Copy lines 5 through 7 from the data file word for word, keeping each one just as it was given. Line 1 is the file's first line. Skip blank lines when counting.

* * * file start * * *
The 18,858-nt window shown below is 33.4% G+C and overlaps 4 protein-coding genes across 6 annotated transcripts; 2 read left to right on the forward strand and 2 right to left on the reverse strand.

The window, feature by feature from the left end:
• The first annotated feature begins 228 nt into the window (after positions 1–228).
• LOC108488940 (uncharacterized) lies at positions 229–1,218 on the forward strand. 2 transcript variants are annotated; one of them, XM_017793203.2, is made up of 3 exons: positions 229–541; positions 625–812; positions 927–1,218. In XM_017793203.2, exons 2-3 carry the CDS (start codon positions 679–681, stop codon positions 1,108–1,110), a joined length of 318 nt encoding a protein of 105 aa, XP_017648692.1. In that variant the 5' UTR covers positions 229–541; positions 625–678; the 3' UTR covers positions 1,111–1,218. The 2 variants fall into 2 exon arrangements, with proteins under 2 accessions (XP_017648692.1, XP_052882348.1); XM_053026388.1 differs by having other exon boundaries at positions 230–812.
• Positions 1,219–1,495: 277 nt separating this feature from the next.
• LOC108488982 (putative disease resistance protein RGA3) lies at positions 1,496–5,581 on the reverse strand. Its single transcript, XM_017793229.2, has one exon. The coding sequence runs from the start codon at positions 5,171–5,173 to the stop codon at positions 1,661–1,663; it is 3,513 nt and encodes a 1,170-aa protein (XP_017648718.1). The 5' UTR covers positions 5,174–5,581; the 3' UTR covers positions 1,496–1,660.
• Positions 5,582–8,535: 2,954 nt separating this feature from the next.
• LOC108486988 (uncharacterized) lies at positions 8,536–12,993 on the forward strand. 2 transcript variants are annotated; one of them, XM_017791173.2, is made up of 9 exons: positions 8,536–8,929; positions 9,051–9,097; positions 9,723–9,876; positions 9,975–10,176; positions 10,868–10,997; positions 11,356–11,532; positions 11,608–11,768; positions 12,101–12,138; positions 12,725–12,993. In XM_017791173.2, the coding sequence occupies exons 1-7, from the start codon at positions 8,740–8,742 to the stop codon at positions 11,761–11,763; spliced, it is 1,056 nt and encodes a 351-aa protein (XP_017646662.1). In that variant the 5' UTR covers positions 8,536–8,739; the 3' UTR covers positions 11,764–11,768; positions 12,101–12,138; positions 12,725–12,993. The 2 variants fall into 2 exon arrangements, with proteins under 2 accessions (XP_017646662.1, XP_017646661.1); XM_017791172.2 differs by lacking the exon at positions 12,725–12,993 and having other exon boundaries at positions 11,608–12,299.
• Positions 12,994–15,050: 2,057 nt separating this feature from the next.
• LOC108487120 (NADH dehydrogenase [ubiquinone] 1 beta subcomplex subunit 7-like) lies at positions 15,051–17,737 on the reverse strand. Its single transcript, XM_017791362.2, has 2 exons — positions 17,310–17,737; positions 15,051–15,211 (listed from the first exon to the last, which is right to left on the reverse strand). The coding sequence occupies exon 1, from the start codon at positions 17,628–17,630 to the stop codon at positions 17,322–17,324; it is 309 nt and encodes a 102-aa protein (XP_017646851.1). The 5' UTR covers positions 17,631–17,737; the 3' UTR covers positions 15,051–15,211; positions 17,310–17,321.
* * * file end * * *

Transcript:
• Positions 1,219–1,495: 277 nt separating this feature from the next.
• LOC108488982 (putative disease resistance protein RGA3) lies at positions 1,496–5,581 on the reverse strand. Its single transcript, XM_017793229.2, has one exon. The coding sequence runs from the start codon at positions 5,171–5,173 to the stop codon at positions 1,661–1,663; it is 3,513 nt and encodes a 1,170-aa protein (XP_017648718.1). The 5' UTR covers positions 5,174–5,581; the 3' UTR covers positions 1,496–1,660.
• Positions 5,582–8,535: 2,954 nt separating this feature from the next.